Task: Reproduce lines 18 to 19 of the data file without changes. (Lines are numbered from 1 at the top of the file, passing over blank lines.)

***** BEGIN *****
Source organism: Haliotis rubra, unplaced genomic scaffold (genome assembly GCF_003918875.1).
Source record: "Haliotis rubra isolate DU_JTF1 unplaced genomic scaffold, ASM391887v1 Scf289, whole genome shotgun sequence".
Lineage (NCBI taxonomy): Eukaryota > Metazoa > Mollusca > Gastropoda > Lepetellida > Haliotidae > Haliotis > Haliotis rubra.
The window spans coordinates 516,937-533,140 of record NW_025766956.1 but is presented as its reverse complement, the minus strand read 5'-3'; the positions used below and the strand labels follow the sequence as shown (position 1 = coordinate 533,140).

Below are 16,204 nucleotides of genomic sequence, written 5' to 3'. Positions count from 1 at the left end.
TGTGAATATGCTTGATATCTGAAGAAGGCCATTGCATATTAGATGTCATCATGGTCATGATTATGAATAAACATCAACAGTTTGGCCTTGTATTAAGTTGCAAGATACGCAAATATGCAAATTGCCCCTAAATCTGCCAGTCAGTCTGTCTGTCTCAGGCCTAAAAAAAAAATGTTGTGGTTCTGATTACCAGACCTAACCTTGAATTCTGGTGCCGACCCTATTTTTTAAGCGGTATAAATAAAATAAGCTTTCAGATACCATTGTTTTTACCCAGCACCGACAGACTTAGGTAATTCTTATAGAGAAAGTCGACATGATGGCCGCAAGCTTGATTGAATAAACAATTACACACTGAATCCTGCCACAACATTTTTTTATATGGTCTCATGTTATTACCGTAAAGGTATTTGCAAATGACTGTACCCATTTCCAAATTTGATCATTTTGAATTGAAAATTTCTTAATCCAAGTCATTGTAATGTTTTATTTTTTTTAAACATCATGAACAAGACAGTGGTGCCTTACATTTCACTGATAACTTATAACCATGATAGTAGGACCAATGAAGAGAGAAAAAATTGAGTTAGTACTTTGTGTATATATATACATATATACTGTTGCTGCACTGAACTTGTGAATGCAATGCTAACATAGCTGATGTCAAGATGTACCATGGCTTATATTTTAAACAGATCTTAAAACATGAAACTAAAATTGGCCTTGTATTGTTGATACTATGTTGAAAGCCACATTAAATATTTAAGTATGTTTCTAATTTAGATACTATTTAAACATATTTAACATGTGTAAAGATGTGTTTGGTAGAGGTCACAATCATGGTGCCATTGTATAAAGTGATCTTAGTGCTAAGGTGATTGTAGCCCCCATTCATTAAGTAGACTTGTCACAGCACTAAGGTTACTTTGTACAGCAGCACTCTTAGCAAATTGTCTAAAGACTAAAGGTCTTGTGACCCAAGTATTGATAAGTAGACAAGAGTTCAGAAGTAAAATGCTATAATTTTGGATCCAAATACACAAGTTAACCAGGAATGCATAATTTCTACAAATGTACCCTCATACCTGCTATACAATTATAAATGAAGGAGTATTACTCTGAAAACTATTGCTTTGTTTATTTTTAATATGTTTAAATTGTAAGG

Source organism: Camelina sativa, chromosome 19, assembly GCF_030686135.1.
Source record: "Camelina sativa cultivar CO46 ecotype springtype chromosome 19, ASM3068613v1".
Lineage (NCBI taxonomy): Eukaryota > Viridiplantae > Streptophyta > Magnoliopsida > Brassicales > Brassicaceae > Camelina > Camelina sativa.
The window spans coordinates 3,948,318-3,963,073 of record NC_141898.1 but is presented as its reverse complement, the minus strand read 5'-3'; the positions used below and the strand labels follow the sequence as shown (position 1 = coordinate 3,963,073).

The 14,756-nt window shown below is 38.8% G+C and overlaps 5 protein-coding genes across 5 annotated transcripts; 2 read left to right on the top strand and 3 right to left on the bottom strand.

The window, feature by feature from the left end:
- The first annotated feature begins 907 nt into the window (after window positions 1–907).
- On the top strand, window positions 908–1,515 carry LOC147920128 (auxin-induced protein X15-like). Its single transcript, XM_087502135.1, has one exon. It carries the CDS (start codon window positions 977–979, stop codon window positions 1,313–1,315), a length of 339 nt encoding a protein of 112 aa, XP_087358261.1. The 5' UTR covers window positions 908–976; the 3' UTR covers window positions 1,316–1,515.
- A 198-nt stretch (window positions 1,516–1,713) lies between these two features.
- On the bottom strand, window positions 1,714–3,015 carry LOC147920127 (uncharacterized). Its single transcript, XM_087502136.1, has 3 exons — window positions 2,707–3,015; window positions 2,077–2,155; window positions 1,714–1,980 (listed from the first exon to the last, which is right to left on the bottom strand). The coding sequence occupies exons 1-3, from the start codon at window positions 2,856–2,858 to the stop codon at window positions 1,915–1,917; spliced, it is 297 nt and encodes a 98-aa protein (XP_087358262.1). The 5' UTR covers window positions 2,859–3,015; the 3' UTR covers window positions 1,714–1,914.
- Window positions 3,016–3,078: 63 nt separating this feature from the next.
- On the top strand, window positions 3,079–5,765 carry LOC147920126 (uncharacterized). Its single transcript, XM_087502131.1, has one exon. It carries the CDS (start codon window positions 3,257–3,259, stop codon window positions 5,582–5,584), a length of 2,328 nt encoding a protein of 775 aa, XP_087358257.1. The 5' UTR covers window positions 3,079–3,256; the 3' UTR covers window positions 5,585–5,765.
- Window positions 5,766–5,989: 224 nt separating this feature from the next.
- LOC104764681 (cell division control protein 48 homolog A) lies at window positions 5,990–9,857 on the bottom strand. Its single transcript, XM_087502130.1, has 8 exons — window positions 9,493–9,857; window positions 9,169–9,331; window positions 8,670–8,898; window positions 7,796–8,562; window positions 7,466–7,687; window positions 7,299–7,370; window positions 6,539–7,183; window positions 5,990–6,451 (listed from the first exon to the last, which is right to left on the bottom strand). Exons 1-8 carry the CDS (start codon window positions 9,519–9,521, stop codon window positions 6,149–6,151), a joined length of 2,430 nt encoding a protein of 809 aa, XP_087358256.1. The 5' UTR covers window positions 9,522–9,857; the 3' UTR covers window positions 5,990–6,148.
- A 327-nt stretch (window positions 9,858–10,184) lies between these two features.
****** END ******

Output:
- On the top strand, window positions 3,079–5,765 carry LOC147920126 (uncharacterized). Its single transcript, XM_087502131.1, has one exon. It carries the CDS (start codon window positions 3,257–3,259, stop codon window positions 5,582–5,584), a length of 2,328 nt encoding a protein of 775 aa, XP_087358257.1. The 5' UTR covers window positions 3,079–3,256; the 3' UTR covers window positions 5,585–5,765.
- Window positions 5,766–5,989: 224 nt separating this feature from the next.